wrench, and then with both hands free, secure his position by kneeling down on
the narrow walkway. "Hello Little
Curly, would you like a drink of water," as he petted Laika on the head?  Repeatedly he filled his cupped hand with
water until she drank her fill.  He then loaded a  huge syringe with water and carefully inserted its needle through the

licking sponge(1A)" and topped off her small water container.  Only while oriented upright on the launch pad could
this simple water dispenser be serviced.
 As if to say “thank you”, Laika licked his hand before he withdrew his arm
from the capsule. With natural canine cunning, Laika sensed that something was different about this training session.
Perhaps it was the sad look in her Masters eyes, or the prolonged head rubbing coupled with final whispers of praise
before pad workers pushed her Master aside, "out of the way comrade," as they worked to move the small window  
hatch back in place.  Her Master wasn't ruffled by their treatment, he seemed detached from them and totally transfixed
by something else.  A big man in stature, his face was etched in weathered lines and forged hard looking by time.  A
saber scar across his cheek accented his appearance, as it was the ceremonial mark of a Doctor.  Master was a good
Communist and had fought in
The Great Patriotic War to rid the Motherland of the Nazi invaders (WWII).  Like
so many during that terrible time, he was caught up in events which he was powerless to change.  He cared for the
welfare of army horses that pulled heavy cannons through mud and snow.  Although he spent most of his time in the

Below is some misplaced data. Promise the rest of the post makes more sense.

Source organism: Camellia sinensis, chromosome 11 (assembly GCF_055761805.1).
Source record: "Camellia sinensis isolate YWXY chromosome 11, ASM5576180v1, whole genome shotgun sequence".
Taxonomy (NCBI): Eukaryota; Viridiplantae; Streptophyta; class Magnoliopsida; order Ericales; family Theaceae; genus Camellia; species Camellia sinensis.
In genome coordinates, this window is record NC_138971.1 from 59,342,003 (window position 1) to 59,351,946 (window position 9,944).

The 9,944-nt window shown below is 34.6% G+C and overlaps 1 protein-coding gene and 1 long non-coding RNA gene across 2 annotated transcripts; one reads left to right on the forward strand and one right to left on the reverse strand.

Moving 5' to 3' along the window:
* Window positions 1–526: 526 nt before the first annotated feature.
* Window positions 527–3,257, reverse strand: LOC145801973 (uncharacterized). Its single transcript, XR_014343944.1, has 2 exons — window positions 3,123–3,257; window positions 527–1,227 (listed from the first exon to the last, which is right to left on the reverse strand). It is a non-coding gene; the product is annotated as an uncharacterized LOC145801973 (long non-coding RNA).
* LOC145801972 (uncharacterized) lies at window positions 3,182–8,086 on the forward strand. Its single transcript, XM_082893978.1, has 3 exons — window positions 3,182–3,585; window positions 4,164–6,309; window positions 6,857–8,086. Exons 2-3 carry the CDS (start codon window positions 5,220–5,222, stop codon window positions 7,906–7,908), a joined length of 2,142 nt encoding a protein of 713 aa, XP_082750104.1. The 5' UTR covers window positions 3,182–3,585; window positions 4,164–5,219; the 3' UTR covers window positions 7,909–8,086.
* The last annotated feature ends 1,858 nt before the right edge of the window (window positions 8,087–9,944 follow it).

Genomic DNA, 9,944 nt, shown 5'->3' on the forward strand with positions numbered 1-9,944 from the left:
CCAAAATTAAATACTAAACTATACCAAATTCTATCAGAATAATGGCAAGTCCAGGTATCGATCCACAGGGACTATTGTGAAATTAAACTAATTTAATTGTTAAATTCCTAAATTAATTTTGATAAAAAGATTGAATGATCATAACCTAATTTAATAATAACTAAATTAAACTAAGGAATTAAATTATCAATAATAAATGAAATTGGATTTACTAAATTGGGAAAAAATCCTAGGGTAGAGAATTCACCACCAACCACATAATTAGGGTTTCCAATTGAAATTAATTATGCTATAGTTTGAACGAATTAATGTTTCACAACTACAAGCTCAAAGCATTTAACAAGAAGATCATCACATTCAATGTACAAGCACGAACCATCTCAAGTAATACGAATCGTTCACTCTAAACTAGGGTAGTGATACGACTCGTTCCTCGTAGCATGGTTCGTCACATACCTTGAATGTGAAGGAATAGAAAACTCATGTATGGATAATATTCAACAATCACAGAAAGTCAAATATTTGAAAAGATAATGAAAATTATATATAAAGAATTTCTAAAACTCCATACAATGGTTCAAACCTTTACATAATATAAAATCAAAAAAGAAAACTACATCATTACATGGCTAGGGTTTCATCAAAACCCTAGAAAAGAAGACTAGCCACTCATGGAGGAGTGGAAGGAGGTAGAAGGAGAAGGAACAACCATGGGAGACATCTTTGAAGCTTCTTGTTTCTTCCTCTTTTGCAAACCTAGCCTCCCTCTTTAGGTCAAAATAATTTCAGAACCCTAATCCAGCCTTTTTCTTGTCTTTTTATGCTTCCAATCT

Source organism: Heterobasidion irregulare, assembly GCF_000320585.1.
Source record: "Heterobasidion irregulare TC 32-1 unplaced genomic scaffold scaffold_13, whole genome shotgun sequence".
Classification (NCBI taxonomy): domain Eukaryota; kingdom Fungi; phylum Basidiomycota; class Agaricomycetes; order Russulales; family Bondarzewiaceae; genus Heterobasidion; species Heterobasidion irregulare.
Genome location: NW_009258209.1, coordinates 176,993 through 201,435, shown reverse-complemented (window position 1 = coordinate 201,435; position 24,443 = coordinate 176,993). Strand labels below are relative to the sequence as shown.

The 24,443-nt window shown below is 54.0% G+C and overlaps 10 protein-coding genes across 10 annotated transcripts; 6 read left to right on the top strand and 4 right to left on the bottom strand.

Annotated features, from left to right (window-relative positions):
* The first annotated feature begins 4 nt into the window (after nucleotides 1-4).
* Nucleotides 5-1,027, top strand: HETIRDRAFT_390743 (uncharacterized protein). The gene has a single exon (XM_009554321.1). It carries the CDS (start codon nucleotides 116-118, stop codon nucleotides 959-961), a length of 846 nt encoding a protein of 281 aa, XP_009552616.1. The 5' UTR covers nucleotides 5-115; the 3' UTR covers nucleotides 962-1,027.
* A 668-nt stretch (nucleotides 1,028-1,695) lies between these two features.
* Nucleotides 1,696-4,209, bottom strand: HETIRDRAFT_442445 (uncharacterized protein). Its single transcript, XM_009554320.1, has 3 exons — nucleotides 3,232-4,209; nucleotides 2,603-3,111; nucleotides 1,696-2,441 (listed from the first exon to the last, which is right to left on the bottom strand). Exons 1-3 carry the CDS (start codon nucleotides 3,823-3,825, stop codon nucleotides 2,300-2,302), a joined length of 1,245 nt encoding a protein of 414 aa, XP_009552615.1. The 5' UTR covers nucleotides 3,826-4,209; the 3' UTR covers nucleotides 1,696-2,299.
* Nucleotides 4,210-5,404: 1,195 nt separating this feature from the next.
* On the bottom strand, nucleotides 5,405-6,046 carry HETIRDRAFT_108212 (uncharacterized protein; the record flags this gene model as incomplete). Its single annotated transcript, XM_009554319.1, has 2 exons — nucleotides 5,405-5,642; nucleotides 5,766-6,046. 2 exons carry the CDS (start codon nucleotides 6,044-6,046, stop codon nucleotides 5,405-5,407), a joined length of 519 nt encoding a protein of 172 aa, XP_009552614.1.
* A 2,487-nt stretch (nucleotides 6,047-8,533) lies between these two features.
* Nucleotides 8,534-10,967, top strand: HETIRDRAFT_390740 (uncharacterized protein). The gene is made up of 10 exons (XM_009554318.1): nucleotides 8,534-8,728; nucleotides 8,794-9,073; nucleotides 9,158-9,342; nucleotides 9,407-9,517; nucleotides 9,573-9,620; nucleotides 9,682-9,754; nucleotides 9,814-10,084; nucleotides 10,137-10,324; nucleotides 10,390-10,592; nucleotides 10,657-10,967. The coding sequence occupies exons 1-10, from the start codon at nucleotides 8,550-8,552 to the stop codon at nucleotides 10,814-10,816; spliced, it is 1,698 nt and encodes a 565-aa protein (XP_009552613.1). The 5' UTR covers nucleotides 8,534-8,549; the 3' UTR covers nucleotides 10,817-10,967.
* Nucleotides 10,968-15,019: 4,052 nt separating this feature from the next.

firing zone giving first aid to wounded soldiers.  The things he must have seen, and the things he had to do, perhaps
that is why he seldom smiled.  But Laika knew the softest of hearts resided deep inside his rough exterior.  With their
eyes still locked on each other, Laika caught her last glimpse of him, as the technicians slid the window hatch onto the
stud bolts of the main hatch cover.  How strange,,,, her Master's eyes were wet looking, as he seemed to swallow hard
while quickly wiping a corner of his eye. As a street dog, Laika learned early, there are two types of humans, the mean
spirited uncaring types and the kind hearted types. She knew her Master was a good human.  Abandoned at a tender
age, Laika and her siblings survived by begging for bits of grilled sausage at a sidewalk stand. Some people would
share a bit of sausage while others would kick at them or slap their newspaper loudly across their hand to repulse
them. The sausages were grilled to perfection over a bed of pine cone embers and the aroma of the smoke lured the
dogs in an overpowering way.  It was the never ending quest for tasty sausages bits which would get Laika's brothers
and sisters netted one by one. Laika eluded the dog catchers net only to wonder into a box trap with a trip door.  The
trap was baited with, yes, a piece of grilled sausage.
-NOTE-see real Soviet photo NOT historically related to Laika.
Chapter #5